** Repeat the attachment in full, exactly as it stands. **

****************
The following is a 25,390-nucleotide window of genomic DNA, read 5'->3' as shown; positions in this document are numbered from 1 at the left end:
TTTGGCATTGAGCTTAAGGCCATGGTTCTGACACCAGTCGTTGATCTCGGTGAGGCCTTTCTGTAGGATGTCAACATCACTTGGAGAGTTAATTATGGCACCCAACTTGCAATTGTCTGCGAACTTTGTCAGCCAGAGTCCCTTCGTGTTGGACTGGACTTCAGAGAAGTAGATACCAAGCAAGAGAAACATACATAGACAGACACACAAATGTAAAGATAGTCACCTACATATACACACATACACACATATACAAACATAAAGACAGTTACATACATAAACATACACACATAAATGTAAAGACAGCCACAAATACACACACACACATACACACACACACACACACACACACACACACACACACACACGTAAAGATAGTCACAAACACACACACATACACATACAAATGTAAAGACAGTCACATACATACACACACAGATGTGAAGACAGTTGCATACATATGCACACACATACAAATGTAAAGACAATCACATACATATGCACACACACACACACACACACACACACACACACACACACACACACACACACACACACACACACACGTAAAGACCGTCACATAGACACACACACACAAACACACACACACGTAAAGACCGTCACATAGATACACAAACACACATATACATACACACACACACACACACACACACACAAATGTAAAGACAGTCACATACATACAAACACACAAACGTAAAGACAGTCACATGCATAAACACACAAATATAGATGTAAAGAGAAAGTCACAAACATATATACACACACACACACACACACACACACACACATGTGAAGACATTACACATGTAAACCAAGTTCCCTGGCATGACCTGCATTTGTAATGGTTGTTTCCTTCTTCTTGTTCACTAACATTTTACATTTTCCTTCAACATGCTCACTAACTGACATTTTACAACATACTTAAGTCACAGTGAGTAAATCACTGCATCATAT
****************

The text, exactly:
The following is a 25,390-nucleotide window of genomic DNA, read 5'->3' as shown; positions in this document are numbered from 1 at the left end:
TTTGGCATTGAGCTTAAGGCCATGGTTCTGACACCAGTCGTTGATCTCGGTGAGGCCTTTCTGTAGGATGTCAACATCACTTGGAGAGTTAATTATGGCACCCAACTTGCAATTGTCTGCGAACTTTGTCAGCCAGAGTCCCTTCGTGTTGGACTGGACTTCAGAGAAGTAGATACCAAGCAAGAGAAACATACATAGACAGACACACAAATGTAAAGATAGTCACCTACATATACACACATACACACATATACAAACATAAAGACAGTTACATACATAAACATACACACATAAATGTAAAGACAGCCACAAATACACACACACACATACACACACACACACACACACACACACACACACACACACACGTAAAGATAGTCACAAACACACACACATACACATACAAATGTAAAGACAGTCACATACATACACACACAGATGTGAAGACAGTTGCATACATATGCACACACATACAAATGTAAAGACAATCACATACATATGCACACACACACACACACACACACACACACACACACACACACACACACACACACACACACACACACGTAAAGACCGTCACATAGACACACACACACAAACACACACACACGTAAAGACCGTCACATAGATACACAAACACACATATACATACACACACACACACACACACACACACAAATGTAAAGACAGTCACATACATACAAACACACAAACGTAAAGACAGTCACATGCATAAACACACAAATATAGATGTAAAGAGAAAGTCACAAACATATATACACACACACACACACACACACACACACACATGTGAAGACATTACACATGTAAACCAAGTTCCCTGGCATGACCTGCATTTGTAATGGTTGTTTCCTTCTTCTTGTTCACTAACATTTTACATTTTCCTTCAACATGCTCACTAACTGACATTTTACAACATACTTAAGTCACAGTGAGTAAATCACTGCATCATAT